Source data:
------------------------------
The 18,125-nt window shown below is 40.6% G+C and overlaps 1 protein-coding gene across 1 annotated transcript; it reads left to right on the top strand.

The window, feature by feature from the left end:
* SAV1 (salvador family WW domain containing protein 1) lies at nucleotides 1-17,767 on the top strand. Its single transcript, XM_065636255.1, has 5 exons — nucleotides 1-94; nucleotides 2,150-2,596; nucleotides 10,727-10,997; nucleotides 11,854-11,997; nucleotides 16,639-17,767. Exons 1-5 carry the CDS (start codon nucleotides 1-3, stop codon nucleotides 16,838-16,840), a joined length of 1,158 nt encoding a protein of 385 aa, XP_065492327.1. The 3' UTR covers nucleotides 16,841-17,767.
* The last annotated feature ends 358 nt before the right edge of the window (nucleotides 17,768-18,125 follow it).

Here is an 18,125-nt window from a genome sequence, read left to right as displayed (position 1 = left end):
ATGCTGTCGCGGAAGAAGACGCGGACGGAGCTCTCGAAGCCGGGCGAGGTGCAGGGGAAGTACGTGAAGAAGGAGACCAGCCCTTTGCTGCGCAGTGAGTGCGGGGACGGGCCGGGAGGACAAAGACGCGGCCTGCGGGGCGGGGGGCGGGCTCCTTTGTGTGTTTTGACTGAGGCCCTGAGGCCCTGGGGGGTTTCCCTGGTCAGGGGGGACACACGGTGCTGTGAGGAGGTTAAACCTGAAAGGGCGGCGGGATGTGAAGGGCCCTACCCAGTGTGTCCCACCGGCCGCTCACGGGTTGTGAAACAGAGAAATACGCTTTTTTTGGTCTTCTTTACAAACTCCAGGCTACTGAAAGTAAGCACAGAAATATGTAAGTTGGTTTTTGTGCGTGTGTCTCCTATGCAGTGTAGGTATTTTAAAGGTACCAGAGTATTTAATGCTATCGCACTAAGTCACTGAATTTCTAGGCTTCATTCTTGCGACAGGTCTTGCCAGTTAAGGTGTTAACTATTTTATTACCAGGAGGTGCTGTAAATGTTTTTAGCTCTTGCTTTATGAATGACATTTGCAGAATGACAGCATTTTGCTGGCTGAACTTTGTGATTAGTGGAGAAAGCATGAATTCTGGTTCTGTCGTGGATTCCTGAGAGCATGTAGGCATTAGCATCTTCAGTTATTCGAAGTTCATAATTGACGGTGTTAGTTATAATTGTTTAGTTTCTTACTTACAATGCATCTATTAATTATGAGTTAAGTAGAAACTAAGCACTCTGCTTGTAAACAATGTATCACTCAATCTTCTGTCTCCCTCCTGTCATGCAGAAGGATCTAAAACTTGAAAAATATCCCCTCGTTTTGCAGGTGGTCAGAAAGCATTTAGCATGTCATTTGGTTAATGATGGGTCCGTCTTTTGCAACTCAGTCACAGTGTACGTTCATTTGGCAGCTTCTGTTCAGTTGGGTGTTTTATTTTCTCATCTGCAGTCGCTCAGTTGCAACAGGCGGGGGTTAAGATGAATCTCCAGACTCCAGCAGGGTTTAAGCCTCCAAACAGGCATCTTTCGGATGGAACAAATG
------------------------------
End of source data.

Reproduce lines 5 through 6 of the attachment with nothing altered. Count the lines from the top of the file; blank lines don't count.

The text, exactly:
Here is an 18,125-nt window from a genome sequence, read left to right as displayed (position 1 = left end):
ATGCTGTCGCGGAAGAAGACGCGGACGGAGCTCTCGAAGCCGGGCGAGGTGCAGGGGAAGTACGTGAAGAAGGAGACCAGCCCTTTGCTGCGCAGTGAGTGCGGGGACGGGCCGGGAGGACAAAGACGCGGCCTGCGGGGCGGGGGGCGGGCTCCTTTGTGTGTTTTGACTGAGGCCCTGAGGCCCTGGGGGGTTTCCCTGGTCAGGGGGGACACACGGTGCTGTGAGGAGGTTAAACCTGAAAGGGCGGCGGGATGTGAAGGGCCCTACCCAGTGTGTCCCACCGGCCGCTCACGGGTTGTGAAACAGAGAAATACGCTTTTTTTGGTCTTCTTTACAAACTCCAGGCTACTGAAAGTAAGCACAGAAATATGTAAGTTGGTTTTTGTGCGTGTGTCTCCTATGCAGTGTAGGTATTTTAAAGGTACCAGAGTATTTAATGCTATCGCACTAAGTCACTGAATTTCTAGGCTTCATTCTTGCGACAGGTCTTGCCAGTTAAGGTGTTAACTATTTTATTACCAGGAGGTGCTGTAAATGTTTTTAGCTCTTGCTTTATGAATGACATTTGCAGAATGACAGCATTTTGCTGGCTGAACTTTGTGATTAGTGGAGAAAGCATGAATTCTGGTTCTGTCGTGGATTCCTGAGAGCATGTAGGCATTAGCATCTTCAGTTATTCGAAGTTCATAATTGACGGTGTTAGTTATAATTGTTTAGTTTCTTACTTACAATGCATCTATTAATTATGAGTTAAGTAGAAACTAAGCACTCTGCTTGTAAACAATGTATCACTCAATCTTCTGTCTCCCTCCTGTCATGCAGAAGGATCTAAAACTTGAAAAATATCCCCTCGTTTTGCAGGTGGTCAGAAAGCATTTAGCATGTCATTTGGTTAATGATGGGTCCGTCTTTTGCAACTCAGTCACAGTGTACGTTCATTTGGCAGCTTCTGTTCAGTTGGGTGTTTTATTTTCTCATCTGCAGTCGCTCAGTTGCAACAGGCGGGGGTTAAGATGAATCTCCAGACTCCAGCAGGGTTTAAGCCTCCAAACAGGCATCTTTCGGATGGAACAAATG